In Praise of My Working Mom
By Natasha Burton
Women today are encouraged to be and do everything: get a solid education and a great job; find a hot, yet sensitive, husband; add in some well-adjusted kids (before it's too late!); and of course, look fabulous in the process. As the phrase goes, we should be “having it all.” Yet, any working mom knows that these parameters are not so easily achieved. Last year, actress Gwyneth Paltrow famously revealed her struggle with this balance, when she told the Daily Mail she sometimes misses her kids so much while she's working that she cries in her trailer.
Like Gwyneth, my mom has worked in the entertainment industry since I was a baby. She racked up anywhere from 50-80 hours a week, so my parents could afford my private school. Unlike Gwyneth, however, we didn't have a nanny or a housekeeper or a cook. (Our brand of “help” equaled belonging to a carpool.) When my parents divorced, my mom found an opportunity to work longer and later on days when I was with my dad, allowing us to spend more time together on her days.
While I consider her to be an exceptional mother, our situation was the norm. According to the U.S. Census, 73 percent of mothers age 15 to 44 are in the workforce — and working is not so much a choice, as a necessity.
However, mothers' participation in the workforce has an immensely positive effect on their daughters, according to psychologist Lois W. Hoffman at the University of Michigan. After studying over 300 families, she concluded that "across social class, working mothers are more likely than full-time homemakers to value independence for their daughters." And because domestic duties are more evenly split between husband and wife, "daughters have less stereotypical attitudes about the competencies of men vs. women, and have a greater sense of personal effectiveness.” Working moms are more empowered, making them less depressed than stay-at-home moms, which creates a better home life for the whole family, Hoffman found.
On non-carpool days, when I was still too young to stay home alone, mom would take me back to the office, where I'd watch her morph into an artist and a leader who took great pride in her work. I changed too: Not just a kid anymore, I got to do my homework in an empty office with a real computer and swivel chair. I practiced my talking-to-grown-ups skills on various animators and art directors, who never failed to make me feel special (i.e. older). And they always gasped at how much my mom and I looked alike, which, as an awkward, braces-wearing middle schooler, I couldn't hear enough. But despite both the hard data showing my mom's career's positive effects and the work ethic she certainly instilled in me, what made (and still makes) her an excellent mother wasn't dependent on her working. In fact, I don't really remember too much about her working at all — even those nights she allegedly worked so late that she had to say goodnight to me over the phone. (Gwyneth, if you're reading, hopefully this will ease your mind a bit.)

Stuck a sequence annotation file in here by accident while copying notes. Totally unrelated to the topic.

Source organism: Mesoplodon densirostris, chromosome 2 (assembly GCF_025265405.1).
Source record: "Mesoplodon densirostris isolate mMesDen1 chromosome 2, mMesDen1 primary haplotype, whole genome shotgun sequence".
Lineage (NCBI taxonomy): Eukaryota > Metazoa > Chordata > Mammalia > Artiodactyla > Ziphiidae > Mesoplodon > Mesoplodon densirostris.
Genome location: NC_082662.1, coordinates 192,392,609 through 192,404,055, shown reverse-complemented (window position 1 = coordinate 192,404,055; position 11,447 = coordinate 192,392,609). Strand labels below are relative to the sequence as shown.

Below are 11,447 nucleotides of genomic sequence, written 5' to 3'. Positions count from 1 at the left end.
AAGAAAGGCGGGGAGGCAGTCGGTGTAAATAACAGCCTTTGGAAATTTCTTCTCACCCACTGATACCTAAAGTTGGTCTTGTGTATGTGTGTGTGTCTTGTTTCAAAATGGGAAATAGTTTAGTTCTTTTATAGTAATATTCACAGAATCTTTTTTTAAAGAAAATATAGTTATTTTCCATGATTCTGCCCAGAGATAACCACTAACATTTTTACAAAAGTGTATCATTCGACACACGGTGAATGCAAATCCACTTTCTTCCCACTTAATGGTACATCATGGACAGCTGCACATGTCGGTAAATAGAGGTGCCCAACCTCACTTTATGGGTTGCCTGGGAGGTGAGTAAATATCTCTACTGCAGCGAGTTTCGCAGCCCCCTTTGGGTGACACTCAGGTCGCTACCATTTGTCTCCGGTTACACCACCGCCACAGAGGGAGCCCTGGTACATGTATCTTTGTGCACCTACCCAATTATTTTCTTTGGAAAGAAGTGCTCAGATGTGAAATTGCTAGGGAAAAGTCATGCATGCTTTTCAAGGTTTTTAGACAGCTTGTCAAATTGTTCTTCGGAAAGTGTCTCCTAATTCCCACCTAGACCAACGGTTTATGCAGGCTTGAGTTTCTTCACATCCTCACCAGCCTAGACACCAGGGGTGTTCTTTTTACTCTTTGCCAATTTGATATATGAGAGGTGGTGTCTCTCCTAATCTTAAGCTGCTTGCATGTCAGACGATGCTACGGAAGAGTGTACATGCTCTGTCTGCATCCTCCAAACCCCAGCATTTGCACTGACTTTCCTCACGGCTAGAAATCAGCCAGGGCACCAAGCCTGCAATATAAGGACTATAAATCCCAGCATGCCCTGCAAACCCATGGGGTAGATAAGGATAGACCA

From the time I was born, my mom's brand of parenting could be summed up in three words — kids come first — and, as a result, I remember these things instead ... The tea party book mom and I consulted to create elaborate teas for two. The rainy days we played hooky from work and school to go to Disneyland and wore Mickey Mouse ponchos around the near-empty theme park. The sewing machine whirring as I went to bed, while she worked into the night to create one of my many high school play costumes (most were so elaborate that they upstaged the ones worn by the kids in the leading roles). Our trip to Hawaii, when we learned to always wear a bathing suit on the plane in case the airline misplaces your luggage.
As a working girl myself now, I can't see how, physically, my mom juggled everything. (I get tired just thinking about it!) But, from her example, I learned that being a good mother is less about what you do or don't do — it's about the person you are. No matter how many hours she worked, I grew up knowing my mom was my mom, first and foremost. And that, to steal from Robert Frost, has made all the difference.
Working moms are multi-tasking pros, and their sense of empowerment gets passed along to their daughters.Istockphoto
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